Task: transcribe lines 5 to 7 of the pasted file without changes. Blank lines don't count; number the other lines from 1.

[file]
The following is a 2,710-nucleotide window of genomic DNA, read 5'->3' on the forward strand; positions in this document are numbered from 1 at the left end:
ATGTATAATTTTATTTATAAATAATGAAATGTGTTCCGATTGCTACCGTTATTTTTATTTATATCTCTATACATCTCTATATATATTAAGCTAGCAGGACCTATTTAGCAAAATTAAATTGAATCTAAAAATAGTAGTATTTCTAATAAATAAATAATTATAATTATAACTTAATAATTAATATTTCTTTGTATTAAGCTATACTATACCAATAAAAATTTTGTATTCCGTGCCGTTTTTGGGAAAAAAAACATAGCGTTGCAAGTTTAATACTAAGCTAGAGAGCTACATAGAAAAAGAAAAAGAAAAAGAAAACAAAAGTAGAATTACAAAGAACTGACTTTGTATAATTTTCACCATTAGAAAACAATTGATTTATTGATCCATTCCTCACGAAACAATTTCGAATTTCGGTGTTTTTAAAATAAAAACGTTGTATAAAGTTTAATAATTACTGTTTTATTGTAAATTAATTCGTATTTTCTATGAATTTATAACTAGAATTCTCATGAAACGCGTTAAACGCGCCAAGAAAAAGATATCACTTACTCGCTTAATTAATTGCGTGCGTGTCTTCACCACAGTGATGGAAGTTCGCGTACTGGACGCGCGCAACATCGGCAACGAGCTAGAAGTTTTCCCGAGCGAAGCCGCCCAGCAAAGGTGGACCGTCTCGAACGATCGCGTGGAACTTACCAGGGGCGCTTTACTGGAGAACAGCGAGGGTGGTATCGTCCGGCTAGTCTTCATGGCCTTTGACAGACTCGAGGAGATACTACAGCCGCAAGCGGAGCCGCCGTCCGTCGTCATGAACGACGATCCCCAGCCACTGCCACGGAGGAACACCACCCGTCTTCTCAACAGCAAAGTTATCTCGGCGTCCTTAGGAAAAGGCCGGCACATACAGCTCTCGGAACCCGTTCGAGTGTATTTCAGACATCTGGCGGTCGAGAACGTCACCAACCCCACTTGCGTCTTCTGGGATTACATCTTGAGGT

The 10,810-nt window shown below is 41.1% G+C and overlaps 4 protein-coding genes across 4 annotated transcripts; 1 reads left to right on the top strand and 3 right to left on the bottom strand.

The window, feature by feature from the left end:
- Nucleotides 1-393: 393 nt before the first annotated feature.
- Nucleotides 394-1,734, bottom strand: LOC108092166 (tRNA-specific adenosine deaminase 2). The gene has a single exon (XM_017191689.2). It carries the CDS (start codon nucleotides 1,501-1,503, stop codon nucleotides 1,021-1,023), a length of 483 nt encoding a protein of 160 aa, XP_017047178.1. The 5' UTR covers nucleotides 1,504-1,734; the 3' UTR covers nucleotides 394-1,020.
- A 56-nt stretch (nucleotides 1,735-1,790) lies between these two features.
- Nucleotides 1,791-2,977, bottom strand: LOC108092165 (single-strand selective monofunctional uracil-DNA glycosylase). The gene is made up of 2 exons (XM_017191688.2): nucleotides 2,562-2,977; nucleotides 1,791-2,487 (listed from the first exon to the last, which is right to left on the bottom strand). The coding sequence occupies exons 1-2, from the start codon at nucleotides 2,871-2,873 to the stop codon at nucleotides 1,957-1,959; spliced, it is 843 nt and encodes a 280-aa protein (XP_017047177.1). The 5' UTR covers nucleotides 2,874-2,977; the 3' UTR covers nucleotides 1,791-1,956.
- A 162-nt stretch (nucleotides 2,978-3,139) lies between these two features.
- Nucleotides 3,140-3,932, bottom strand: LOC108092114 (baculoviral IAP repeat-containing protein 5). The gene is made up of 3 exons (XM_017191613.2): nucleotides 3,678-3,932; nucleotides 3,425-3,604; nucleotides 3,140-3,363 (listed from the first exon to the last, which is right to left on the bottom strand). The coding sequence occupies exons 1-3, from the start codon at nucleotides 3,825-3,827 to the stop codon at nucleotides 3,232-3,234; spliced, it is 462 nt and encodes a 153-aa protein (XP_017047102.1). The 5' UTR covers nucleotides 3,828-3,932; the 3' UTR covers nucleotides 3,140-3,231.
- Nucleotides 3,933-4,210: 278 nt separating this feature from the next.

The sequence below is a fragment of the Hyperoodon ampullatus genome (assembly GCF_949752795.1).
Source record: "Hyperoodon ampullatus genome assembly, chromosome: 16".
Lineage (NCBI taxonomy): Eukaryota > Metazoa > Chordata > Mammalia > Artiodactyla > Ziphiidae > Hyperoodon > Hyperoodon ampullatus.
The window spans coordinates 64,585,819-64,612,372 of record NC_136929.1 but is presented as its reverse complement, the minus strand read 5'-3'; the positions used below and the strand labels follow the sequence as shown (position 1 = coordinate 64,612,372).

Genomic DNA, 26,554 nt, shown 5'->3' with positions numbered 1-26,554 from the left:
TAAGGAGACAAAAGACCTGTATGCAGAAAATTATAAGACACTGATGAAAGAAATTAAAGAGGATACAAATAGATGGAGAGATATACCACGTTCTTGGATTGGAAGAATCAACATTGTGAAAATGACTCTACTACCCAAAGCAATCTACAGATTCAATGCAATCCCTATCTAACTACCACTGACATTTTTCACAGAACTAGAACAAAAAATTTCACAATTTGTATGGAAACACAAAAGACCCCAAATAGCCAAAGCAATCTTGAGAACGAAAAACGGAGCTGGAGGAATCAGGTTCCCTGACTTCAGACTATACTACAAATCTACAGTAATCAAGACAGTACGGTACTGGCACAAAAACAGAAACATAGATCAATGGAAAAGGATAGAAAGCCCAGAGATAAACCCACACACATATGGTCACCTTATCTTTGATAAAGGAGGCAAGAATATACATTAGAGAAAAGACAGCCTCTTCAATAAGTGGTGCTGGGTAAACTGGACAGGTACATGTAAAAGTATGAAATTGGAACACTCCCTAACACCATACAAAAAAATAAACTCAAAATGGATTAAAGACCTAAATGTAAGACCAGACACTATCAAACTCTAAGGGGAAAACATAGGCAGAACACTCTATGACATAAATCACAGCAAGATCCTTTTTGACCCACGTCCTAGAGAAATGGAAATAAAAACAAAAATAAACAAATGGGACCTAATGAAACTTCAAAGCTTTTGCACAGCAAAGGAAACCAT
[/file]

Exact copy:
- Nucleotides 1-393: 393 nt before the first annotated feature.
- Nucleotides 394-1,734, bottom strand: LOC108092166 (tRNA-specific adenosine deaminase 2). The gene has a single exon (XM_017191689.2). It carries the CDS (start codon nucleotides 1,501-1,503, stop codon nucleotides 1,021-1,023), a length of 483 nt encoding a protein of 160 aa, XP_017047178.1. The 5' UTR covers nucleotides 1,504-1,734; the 3' UTR covers nucleotides 394-1,020.
- A 56-nt stretch (nucleotides 1,735-1,790) lies between these two features.